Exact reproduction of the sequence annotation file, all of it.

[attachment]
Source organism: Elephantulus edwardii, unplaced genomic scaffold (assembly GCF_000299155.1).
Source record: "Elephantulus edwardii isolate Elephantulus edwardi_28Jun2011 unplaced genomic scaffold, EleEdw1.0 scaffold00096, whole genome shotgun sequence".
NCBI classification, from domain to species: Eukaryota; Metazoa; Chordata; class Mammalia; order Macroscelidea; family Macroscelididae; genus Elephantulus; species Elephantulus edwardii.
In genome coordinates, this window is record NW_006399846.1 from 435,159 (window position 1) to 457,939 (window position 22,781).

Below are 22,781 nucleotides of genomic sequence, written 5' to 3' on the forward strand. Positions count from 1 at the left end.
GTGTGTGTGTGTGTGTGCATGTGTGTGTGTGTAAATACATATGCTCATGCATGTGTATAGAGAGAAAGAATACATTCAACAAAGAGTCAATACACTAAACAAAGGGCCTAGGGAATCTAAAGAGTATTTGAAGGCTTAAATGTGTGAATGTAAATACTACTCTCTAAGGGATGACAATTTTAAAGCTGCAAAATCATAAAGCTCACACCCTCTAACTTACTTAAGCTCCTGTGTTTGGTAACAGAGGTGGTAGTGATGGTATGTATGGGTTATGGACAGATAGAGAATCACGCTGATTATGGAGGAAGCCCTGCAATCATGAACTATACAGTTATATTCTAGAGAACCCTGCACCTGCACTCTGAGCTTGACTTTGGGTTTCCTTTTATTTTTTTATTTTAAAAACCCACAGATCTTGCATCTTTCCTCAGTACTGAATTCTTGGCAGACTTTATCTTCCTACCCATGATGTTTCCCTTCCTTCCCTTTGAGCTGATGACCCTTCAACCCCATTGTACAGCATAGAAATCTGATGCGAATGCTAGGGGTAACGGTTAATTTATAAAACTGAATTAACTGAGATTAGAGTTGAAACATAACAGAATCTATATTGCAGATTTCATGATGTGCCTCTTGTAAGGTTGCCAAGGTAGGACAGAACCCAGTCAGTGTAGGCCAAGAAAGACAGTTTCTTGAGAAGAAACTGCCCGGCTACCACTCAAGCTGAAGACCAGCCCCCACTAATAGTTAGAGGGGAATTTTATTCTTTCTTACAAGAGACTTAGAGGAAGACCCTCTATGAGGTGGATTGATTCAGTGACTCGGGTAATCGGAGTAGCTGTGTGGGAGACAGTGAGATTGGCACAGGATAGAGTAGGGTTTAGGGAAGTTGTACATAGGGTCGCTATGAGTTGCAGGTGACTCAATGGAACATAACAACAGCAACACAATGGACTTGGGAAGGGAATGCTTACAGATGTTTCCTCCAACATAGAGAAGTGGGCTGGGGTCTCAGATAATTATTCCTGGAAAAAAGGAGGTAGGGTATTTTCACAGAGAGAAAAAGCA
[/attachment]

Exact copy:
Source organism: Elephantulus edwardii, unplaced genomic scaffold (assembly GCF_000299155.1).
Source record: "Elephantulus edwardii isolate Elephantulus edwardi_28Jun2011 unplaced genomic scaffold, EleEdw1.0 scaffold00096, whole genome shotgun sequence".
NCBI classification, from domain to species: Eukaryota; Metazoa; Chordata; class Mammalia; order Macroscelidea; family Macroscelididae; genus Elephantulus; species Elephantulus edwardii.
In genome coordinates, this window is record NW_006399846.1 from 435,159 (window position 1) to 457,939 (window position 22,781).

Below are 22,781 nucleotides of genomic sequence, written 5' to 3' on the forward strand. Positions count from 1 at the left end.
GTGTGTGTGTGTGTGTGCATGTGTGTGTGTGTAAATACATATGCTCATGCATGTGTATAGAGAGAAAGAATACATTCAACAAAGAGTCAATACACTAAACAAAGGGCCTAGGGAATCTAAAGAGTATTTGAAGGCTTAAATGTGTGAATGTAAATACTACTCTCTAAGGGATGACAATTTTAAAGCTGCAAAATCATAAAGCTCACACCCTCTAACTTACTTAAGCTCCTGTGTTTGGTAACAGAGGTGGTAGTGATGGTATGTATGGGTTATGGACAGATAGAGAATCACGCTGATTATGGAGGAAGCCCTGCAATCATGAACTATACAGTTATATTCTAGAGAACCCTGCACCTGCACTCTGAGCTTGACTTTGGGTTTCCTTTTATTTTTTTATTTTAAAAACCCACAGATCTTGCATCTTTCCTCAGTACTGAATTCTTGGCAGACTTTATCTTCCTACCCATGATGTTTCCCTTCCTTCCCTTTGAGCTGATGACCCTTCAACCCCATTGTACAGCATAGAAATCTGATGCGAATGCTAGGGGTAACGGTTAATTTATAAAACTGAATTAACTGAGATTAGAGTTGAAACATAACAGAATCTATATTGCAGATTTCATGATGTGCCTCTTGTAAGGTTGCCAAGGTAGGACAGAACCCAGTCAGTGTAGGCCAAGAAAGACAGTTTCTTGAGAAGAAACTGCCCGGCTACCACTCAAGCTGAAGACCAGCCCCCACTAATAGTTAGAGGGGAATTTTATTCTTTCTTACAAGAGACTTAGAGGAAGACCCTCTATGAGGTGGATTGATTCAGTGACTCGGGTAATCGGAGTAGCTGTGTGGGAGACAGTGAGATTGGCACAGGATAGAGTAGGGTTTAGGGAAGTTGTACATAGGGTCGCTATGAGTTGCAGGTGACTCAATGGAACATAACAACAGCAACACAATGGACTTGGGAAGGGAATGCTTACAGATGTTTCCTCCAACATAGAGAAGTGGGCTGGGGTCTCAGATAATTATTCCTGGAAAAAAGGAGGTAGGGTATTTTCACAGAGAGAAAAAGCA